I think wetlands are a great place to start with “triple win models.” Wetlands provide enormous amount of ecosystem services, act as climate buffers, protect water sources, function as food sources and clearly have a huge importance in transportation, among other things. Even more, wetlands have been an important landscape for humans since ancient times. Certainly the extreme climate phenomena pressure that moved the Philippines to action is not as critical in Costa Rica, but this is no excuse to not move forward in different, more successful management models.

Important changes are necessary to successfully implement this in Costa Rica, such as legislation changes, governmental attitude modification and above all civil society awareness and involvement. With active involvement of the civil society, more effective management can take place. Local capacity-building and awareness will be decisive on the success of these models.


Keep following our blog for  more news and updates on our wetlands conservation program!



(1) http://www.rappler.com/science-nature/40420-ph-mangroves-climate-change

(2) http://www.bbc.co.uk/news/world-asia-24894529

(3) http://www.philstar.com/nation/2012/08/22/840636/phl-mangrove-forests-down-117000-hectares

(4) http://www.zsl.org/conservation/regions/asia/mangrove-philippines/mangrove-ecosystem-services,914,AR.html

(5) www.typhoon2000.ph

(6) Climate change in the Philippines 2000

Land Conservation and Forest Restoration, Miscellaneous, Science and Research

What’s new with Osa Conservation?

by Lauren Lipuma and Florencia Franzini


Executive Director Manuel Ramirez (center) and board members Adrian Forsyth (left) and Craig Thompson (right) survey the Osa Verde property.

Osa Conservation has had a busy summer and fall this year.  From renovations and land purchases to project expansions, the work never ceases to lose momentum here at OC! Here are a few things that have been going on at Osa Conservation this summer and fall:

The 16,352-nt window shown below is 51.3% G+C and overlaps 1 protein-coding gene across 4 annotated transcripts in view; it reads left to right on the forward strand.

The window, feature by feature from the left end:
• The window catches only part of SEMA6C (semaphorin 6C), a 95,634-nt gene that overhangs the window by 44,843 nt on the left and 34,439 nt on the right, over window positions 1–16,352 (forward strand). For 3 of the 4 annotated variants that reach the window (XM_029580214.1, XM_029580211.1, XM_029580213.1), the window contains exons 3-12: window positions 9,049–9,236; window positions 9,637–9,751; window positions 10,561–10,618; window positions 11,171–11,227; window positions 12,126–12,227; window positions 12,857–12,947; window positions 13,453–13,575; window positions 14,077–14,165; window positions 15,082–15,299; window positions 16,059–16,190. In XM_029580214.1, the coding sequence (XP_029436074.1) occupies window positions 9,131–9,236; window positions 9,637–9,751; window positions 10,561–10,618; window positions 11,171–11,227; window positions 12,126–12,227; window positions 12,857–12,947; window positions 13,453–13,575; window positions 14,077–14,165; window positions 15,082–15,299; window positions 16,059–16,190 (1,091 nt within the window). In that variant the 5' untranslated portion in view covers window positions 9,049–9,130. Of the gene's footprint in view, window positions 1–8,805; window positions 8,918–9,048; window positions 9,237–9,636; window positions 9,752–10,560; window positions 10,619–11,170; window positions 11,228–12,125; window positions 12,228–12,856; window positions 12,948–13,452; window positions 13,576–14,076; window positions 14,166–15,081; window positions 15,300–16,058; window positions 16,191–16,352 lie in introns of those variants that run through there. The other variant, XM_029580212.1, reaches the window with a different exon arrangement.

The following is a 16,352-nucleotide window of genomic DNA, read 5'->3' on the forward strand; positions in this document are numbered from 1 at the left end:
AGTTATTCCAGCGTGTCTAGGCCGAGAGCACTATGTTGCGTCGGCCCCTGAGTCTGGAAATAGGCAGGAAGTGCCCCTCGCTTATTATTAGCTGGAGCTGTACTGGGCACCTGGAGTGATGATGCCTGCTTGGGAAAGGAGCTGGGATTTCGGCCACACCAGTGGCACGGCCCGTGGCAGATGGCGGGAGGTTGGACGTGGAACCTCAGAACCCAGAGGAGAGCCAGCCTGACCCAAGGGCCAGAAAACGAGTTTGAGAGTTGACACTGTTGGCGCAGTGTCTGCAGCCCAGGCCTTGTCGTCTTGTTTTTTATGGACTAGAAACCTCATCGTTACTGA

The Agro-Ecology Farm at Osa Verde has had a huge facelift! OC is gearing up to launch our Sustainable Agriculture program, hoping to provide healthy, organic, locally -sourced food produced in harmony with a biodiversity conservation mission. The site of this new program is Osa Verde, a 500-acre property adjacent to Piro Research Center. Renovations of the property’s facilities have begun, including repainting and installation of a potable water system. Soil sample testing has also begun, and we are anxiously awaiting results!


Surveys begin at the new Osa Verde property.

At Lomas del Sierpe Wildlife Refuge, we recently finished gathering together all the pinewood and materials needed to start construction of a new center at the location, including a classroom, kitchen, and dining room for students and visitors. We have also begun preparing 15 hectares (37 acres) along the nearby Esquinas River for reforestation, using seedlings donated by the Institute of Energy and Brinkman & Associates Reforestation, Central America (BARCA).

tree planting lomas

Tree planting begins at Lomas del Sierpe Wildlife Refuge.

From Piro to Cerro Osa, our new trail system has begun to take shape. New trail signs were designed and implemented in August, new trails have been built, and our existing trail system is undergoing major renovations. The “Turtles’ Trail” leading to the sea turtle hatchery has been completed, and the remaining trail upgrades are scheduled to be completed by December. Piro Biological Station is also receiving a facelift with upgrades to cabin and bathrooms: new paint, new windows and new decorations should add to the already wonderful experience at Osa. We have also begun the construction of new furniture for Piro and landscaping with new plants that will attract local birds.

Our Forest Restoration and Nursery program planted nearly 50,000 seedlings of 30 different native tree species in the Osa National Wildlife Refuge, along a 44-hectare site of recently-harvested teak and pochote plantations. Another 20 hectares are scheduled to be replanted in the next few months!


Volunteers nurture seedlings in our tree nursery.

Osa’s endangered Yellow-Billed Cotingas have a new home! With the help of several partner organizations, OC has established thefirst Yellow-Billed Cotinga Sanctuary in the Osa Peninsula. Officially purchased in July, the sanctuary sits on 23 acres of land adjacent to the mangrove forests and estuaries of Rincón. We are currently working on designs for an observation platform and an educational trail, scheduled for completion by the end of the year! In addition, a film crew from Madison, WI will be conducting a pro-bono film shoot during a Wisconsin Bird Conservation Initiative-sponsored birding trip in January of 2014. The crew will produce a video highlighting the work of Osa Conservation in protecting the habitat of this critically endangered bird.


Osa’s Yellow-billed Cotinga.

YBC sanctuary

View of the YBC sanctuary from the Rincón river.